Becky invited me over to ride and go swimming and I spent the weekend and I rode Farallon and was charmed. I knew she was probably out of my price range — Becky breeds really nice Irish horses and I was shopping with what I sold Huey for and a little savings — but I figured I would give it a shot. Becky was super nice about it but I wasn’t surprised to learn that Farallon was more than I had saved. But then she called the next day and suggested I try Cairo, who she said was more difficult and would be harder to sell, but she felt might be more athletic. Between injuring her leg, an abscess and Becky’s show schedule, Cairo hadn’t been doing much.

I liked Farallon. Cairo I loved. Her little green four-year-old canter was more balanced and athletic than the full grown trained horses I was trying. So yeah, I liked Farallon … then I met her sister. Beneath all that head tossing, tail swishing and scarred hind leg there was a cute little horse and I am in love with her.

At Inavale, realizing the fences there are a bit wild (zebras and flamingos anyone?), I decided I would take Cairo over near the stadium ring and graze her, so she could eye the fences from a distance. So go-cup of coffee in one hand and Cairo in the other I led her over. There were a couple other horses around, also grazing and, as it turns out, an evil scary golf cart.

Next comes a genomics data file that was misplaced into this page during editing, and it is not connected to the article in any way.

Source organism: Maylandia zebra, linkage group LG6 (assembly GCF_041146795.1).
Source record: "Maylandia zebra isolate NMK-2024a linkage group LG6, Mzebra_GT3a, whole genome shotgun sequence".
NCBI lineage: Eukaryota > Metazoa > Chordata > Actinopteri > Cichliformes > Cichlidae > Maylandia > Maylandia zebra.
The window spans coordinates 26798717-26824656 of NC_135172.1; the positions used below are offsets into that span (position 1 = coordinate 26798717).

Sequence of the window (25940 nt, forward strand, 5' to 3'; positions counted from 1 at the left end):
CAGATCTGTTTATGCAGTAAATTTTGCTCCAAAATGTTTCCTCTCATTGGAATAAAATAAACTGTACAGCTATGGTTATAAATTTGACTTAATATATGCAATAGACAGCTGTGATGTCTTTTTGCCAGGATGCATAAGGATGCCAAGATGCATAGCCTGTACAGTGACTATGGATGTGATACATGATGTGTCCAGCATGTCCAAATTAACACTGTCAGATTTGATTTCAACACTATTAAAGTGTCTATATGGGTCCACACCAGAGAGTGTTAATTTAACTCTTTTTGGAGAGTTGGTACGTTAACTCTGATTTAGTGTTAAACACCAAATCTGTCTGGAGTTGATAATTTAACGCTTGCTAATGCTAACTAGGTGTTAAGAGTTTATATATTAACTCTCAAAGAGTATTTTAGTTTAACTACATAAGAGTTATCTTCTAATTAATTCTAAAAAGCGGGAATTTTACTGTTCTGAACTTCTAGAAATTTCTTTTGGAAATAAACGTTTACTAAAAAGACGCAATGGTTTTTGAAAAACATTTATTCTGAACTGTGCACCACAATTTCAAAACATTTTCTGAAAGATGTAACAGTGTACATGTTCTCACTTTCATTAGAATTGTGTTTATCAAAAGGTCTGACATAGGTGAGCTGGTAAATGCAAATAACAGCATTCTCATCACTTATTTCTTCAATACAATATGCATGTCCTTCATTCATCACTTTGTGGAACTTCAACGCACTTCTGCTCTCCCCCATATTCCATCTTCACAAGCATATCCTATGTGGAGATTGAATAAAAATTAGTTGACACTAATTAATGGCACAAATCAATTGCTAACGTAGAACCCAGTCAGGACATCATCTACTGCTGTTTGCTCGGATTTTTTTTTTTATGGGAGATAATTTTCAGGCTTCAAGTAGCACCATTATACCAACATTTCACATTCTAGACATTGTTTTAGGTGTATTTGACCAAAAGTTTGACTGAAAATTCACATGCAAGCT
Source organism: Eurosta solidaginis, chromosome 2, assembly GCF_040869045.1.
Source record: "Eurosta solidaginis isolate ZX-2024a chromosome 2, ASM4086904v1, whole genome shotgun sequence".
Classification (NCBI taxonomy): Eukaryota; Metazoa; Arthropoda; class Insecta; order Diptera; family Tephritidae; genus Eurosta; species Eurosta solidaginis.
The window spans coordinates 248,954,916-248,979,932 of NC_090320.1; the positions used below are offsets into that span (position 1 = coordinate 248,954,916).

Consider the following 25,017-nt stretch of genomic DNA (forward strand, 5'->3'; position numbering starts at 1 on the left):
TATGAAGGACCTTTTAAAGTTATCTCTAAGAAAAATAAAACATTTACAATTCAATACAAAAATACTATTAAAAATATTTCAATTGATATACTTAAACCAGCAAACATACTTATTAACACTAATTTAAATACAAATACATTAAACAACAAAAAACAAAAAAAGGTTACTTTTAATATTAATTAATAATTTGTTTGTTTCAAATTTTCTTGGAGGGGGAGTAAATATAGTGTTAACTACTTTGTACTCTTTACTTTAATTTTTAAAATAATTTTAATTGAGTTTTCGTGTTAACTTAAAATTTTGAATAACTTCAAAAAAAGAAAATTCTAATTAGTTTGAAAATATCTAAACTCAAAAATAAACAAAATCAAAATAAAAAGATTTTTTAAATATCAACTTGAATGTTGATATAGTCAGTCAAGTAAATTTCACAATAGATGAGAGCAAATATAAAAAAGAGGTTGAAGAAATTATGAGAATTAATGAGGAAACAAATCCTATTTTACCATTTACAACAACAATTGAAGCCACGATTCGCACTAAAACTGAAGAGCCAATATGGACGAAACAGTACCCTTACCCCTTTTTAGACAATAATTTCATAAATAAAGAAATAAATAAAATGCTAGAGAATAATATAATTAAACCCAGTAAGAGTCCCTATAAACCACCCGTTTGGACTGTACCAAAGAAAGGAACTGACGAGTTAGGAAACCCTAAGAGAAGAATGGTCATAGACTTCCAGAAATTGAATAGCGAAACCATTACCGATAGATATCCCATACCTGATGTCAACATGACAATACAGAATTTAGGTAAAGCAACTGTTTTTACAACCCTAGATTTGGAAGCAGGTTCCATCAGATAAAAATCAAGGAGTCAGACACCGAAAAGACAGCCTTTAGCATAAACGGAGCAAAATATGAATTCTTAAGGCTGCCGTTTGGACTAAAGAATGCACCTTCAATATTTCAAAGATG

Just as we walked up to the arena Cairo stopped, flung her head out and bulged her eyes at something behind me (the golf cart zipping by, on the other side of the ring, and half-hidden by a hill as I figured out later). She half reared and began to back up very, very fast.

I played out her lead rope, luckily avoiding a rope burn, and basically found myself being slowly, steadily, dragged across the field. I kept talking to her, trying to get her attention on me and not the evil, scary Thing behind me. As this went on I began to realize that while we were not running out of space, I was running out of lead rope. I weighed my options. Drop the rope? I didn’t see Cairo as a run back to the barn girl, I saw her as a race around the venue and party kind of girl, so that was out. Drop my coffee? Also not an option.